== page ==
The Story behind the Name: Why 6″ Suctions Are Called “Steamer” Ports

The Story behind the Name: Why 6″ Suctions Are Called “Steamer” Ports

You may have heard the Metalfab team or your fellow firefighters refer to 6″ suctions—or intakes, as it is called by the NFPA—as “steamer” ports. We have customers all the time ask us how and why 6″ suctions got this name when there is no steam involved in their use nor are their any intake processes. In fact, the roots of this term lie in fire service history, and today we’d like to share with you the story behind the name.

 

A Look into Fire Service Past

Before motorized fire trucks came to the fire service in the early twentieth century, horse-drawn steam engines and pumpers were the most efficient means of responding to fires. These steam engines utilized a vertical water tube boiler to provide steam that the pumper would use to push water through the fire hose and onto the fire.

Unlike fire trucks today, horse-drawn steam engines were not equipped to carry the large boiler and accompanying machinery. Because of this, the boiler and its machinery were usually transported using a wooden-wheeled, horse-drawn carriage. The fire hose was transported separately using a hand-drawn hose cart.

Hose carts carried around 600′ of the then standard 2.5″ inch hose and accompanied fire engines down long, winding, dirt and gravel roads for miles. You can imagine how heavy and taxing it must have been for first responders to operate the hose cart and still have the energy to put out the fire when they arrived at the scene.

Each hose cart was equipped with a 2.5″ inlet to connect the hose to the cart. At the scene, hoses were unraveled and connected to the hose cart and to the nearest fire hydrant. Because the steam pumpers didn’t provide any additional pressure when pumping water, departments relied on hydrant pressure to move water through the hose. For many towns, the 2.5″ hoses and the minimal fire hydrant pressure were the only protection in fire emergencies. This became particularly challenging when communities experienced larger fires.

When motorized steamers came to market in 1829, they came equipped with their own water pressure system and an enlarged 4.5″ inlet to support a larger hose. These upgrades enabled steam fire engines to pump more water through a hard suction hose and to fight larger fires.

At that time, fire hydrants were modified to accommodate each of the two inlet sizes. The term “steamer,” coined to differentiate between the 2.5″ hose cart inlet and the 4.5″ steamer inlet, was borrowed from this era. Although most manufacturers today refer to intake systems as “suction headers,” “pump suction inlets,” “main pump inlets,” or simply “inlets,” many still use the term “steamers” to recognize their historical significance.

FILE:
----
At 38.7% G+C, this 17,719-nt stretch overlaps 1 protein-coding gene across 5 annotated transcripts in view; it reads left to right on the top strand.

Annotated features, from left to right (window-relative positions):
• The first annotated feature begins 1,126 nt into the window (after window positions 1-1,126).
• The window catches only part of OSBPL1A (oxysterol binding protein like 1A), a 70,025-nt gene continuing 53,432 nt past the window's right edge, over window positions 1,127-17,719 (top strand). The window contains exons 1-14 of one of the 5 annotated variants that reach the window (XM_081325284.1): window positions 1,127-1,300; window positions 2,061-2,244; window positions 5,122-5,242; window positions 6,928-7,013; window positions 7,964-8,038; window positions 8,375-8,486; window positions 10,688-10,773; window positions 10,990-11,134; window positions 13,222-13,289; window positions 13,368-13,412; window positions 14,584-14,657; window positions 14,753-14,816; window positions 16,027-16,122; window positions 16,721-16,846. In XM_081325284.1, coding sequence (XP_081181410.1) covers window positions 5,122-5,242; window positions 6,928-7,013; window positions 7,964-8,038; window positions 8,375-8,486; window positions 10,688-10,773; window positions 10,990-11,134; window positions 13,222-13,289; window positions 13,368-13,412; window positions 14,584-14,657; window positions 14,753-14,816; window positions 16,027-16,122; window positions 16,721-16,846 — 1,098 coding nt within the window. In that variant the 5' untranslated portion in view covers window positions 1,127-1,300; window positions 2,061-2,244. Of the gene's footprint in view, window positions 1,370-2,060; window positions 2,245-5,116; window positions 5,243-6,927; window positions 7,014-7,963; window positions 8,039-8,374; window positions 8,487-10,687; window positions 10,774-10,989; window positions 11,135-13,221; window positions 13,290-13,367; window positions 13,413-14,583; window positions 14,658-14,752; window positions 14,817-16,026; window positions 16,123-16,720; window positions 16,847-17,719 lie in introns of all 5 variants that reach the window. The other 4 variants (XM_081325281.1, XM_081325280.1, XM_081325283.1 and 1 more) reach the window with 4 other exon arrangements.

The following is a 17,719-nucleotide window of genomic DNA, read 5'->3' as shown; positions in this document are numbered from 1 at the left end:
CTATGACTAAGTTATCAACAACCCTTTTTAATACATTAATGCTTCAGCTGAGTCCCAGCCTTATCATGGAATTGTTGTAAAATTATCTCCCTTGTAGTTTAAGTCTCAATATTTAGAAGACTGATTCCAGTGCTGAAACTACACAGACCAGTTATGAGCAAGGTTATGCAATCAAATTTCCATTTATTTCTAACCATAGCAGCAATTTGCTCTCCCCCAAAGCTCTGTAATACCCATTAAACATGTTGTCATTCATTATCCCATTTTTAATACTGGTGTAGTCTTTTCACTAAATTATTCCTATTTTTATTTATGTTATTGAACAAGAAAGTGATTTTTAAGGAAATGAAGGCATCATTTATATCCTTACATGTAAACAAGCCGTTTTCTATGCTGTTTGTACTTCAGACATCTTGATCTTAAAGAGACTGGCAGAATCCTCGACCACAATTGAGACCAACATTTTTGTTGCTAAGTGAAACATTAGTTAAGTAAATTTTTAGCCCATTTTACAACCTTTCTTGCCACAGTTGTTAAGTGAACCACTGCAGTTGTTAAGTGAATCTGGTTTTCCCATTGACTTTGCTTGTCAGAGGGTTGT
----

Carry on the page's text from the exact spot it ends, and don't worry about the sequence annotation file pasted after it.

Modern Intake Systems

When the standard inlet size for pumpers increased from 4.5″ to 6″, the term “steamer” stuck, and it continues to be widely used in the fire service industry today. “Steamer,” however, is an oversimplified term for modern intakes in a manufacturing context because we no longer live in a time with only two inlet options for fire trucks.

There is much more to consider when designing modern intake systems, which are complex and designed to meet a variety of needs. There are now a number of options for size, intake location, and flow rate that are each useful for achieving different departmental objectives.

If you have specified in your request for proposal that you would like steamers included on your unit, your manufacturer will come back and ask you for more information. Particularly, they will ask for the intake diameter, where on the vehicle the intake is located, and the desired flow rate before production can start. They may also want to discuss the impact of bends in the piping, the size of the intake valves, the pipe diameter and overall length, the pump model capabilities, the combination of horsepower and governed speed, and the gear ratio on the intake system.

Assessing all of these specifications comes down to what you need your fire truck to do and where it needs to do it. Your inlet diameter should be compatible with fire hydrants in the areas of the community that the new unit will be serving. If the unit will only be used to respond to smaller fires in the community, you may consider reducing the flow rate. The placement of the intake on the vehicle is often a matter of preference, bearing in mind the maneuvering limits on the roads in your community.

Determining the size and location of your intake systems is relatively straightforward. However, determining the flow rate and making additional considerations like the impact of bends in the piping on the intake system can be difficult for some departments. Before you write out the intake specifications for your next unit, we invite you to give Metalfab a call. We can help ascertain the recommended flow based on the applications of the fire apparatus and help word your request for proposal effectively for manufacturer understanding. Our team can be reached any time at 1-800-561-0012.

 

Back to top
Translate »